Volume: 0 - Issue: 0
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W.M. Thorstensen - M.R. Øie - S.B. Dahlslett - M. Sue-Chu - S.K. Steinsvåg - A.S. Helvik
Background: Olfaction is poorly characterized in COPD. To test the hypothesis that olfaction is reduced in COPD, we assessed olfaction with the “Sniffin’ Sticks” test and a questionnaire addressing olfaction in COPD and a corresponding control group in respect to age and sex. We also explored whether there is an association between COPD, chronic rhinosinusitis without nasal polyps (CRSsNP), and other predefined covariates with olfactory function.
Methodology: Olfactory function was assessed by the score for threshold (T), discrimination (D) and identification (I), and the composite TDI score in the “Sniffin’ Sticks” test and by self-reported evaluation of impaired olfaction and of “decreased sense of smell and taste” in the 22-item Sino-Nasal Outcome Test (SNOT-22) in 90 COPD patients and 93 controls. A clinical interview and ENT-examination with nasal endoscopy, skin prick test and spirometry with reversibility were performed.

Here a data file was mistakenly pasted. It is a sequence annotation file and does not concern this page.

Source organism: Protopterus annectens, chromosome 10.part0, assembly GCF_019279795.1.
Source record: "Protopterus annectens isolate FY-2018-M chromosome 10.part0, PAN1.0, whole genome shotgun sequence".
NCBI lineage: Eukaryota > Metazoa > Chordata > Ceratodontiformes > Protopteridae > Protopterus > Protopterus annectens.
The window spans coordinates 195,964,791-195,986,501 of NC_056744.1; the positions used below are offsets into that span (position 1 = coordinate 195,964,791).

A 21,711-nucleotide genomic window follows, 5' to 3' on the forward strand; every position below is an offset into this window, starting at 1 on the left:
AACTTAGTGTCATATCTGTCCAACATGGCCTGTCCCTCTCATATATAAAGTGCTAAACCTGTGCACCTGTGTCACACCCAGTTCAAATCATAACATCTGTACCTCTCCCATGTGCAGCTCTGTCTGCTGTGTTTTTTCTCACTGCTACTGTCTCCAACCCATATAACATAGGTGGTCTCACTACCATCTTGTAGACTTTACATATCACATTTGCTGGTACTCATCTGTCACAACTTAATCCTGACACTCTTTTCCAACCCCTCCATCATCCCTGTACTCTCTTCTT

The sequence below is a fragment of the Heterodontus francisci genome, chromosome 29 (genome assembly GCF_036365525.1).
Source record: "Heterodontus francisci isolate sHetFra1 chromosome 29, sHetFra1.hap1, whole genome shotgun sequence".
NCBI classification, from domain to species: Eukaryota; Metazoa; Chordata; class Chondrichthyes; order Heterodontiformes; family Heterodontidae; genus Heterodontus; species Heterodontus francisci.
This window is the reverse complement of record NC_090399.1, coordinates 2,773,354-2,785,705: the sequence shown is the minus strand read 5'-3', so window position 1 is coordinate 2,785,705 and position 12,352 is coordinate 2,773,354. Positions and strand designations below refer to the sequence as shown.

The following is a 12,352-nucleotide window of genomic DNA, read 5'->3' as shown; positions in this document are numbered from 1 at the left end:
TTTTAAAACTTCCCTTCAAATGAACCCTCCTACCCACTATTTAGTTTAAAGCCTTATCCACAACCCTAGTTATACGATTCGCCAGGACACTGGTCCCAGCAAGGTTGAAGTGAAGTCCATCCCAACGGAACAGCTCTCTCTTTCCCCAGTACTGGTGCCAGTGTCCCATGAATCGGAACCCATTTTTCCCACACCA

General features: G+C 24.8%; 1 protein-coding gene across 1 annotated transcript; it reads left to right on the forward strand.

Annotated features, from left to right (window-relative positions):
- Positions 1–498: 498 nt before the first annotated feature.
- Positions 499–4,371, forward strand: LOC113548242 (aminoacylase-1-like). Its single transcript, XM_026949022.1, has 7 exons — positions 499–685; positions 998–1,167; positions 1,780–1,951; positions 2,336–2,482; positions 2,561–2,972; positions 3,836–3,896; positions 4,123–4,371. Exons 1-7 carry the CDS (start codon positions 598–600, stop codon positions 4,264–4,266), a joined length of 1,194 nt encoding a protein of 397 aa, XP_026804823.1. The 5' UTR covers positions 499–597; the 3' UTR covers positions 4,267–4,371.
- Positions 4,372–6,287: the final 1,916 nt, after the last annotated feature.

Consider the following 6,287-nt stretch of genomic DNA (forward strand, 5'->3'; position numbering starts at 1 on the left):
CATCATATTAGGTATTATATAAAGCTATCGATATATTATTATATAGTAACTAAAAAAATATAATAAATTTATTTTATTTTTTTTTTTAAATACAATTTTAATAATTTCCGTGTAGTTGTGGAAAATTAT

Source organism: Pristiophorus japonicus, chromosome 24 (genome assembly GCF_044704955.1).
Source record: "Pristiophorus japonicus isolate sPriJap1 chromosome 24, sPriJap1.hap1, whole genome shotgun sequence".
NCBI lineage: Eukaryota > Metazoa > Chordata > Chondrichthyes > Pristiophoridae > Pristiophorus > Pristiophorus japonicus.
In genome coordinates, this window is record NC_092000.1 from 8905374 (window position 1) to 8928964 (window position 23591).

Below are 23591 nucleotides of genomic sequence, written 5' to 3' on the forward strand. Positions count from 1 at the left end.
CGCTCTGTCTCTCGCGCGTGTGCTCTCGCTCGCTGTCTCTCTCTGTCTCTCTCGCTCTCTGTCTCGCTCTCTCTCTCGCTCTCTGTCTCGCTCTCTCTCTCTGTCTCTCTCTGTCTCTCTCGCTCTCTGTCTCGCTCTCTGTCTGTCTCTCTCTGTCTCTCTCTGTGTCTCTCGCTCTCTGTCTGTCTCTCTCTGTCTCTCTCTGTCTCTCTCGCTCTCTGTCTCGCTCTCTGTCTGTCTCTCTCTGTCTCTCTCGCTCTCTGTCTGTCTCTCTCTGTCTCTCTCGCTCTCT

Results: The TDI, D and I scores were significantly lower in the COPD group than in the control group. The T score was not significantly different between the two groups. Hyposmia and anosmia were present in up to 79% of patients with COPD. The prevalence of self-reported impaired olfactory function and for "decreased sense of smell and taste"; - was more than two-fold greater in the COPD than in the control group. COPD, higher age, male sex and allergy were associated with a lower TDI score, while CRSsNP was not associated with the TDI score.
Conclusions: COPD is associated with olfactory dysfunction and the underlying mechanisms for this dysfunction should be elucidated.
Rhinology 0-0: 0-0, 0000
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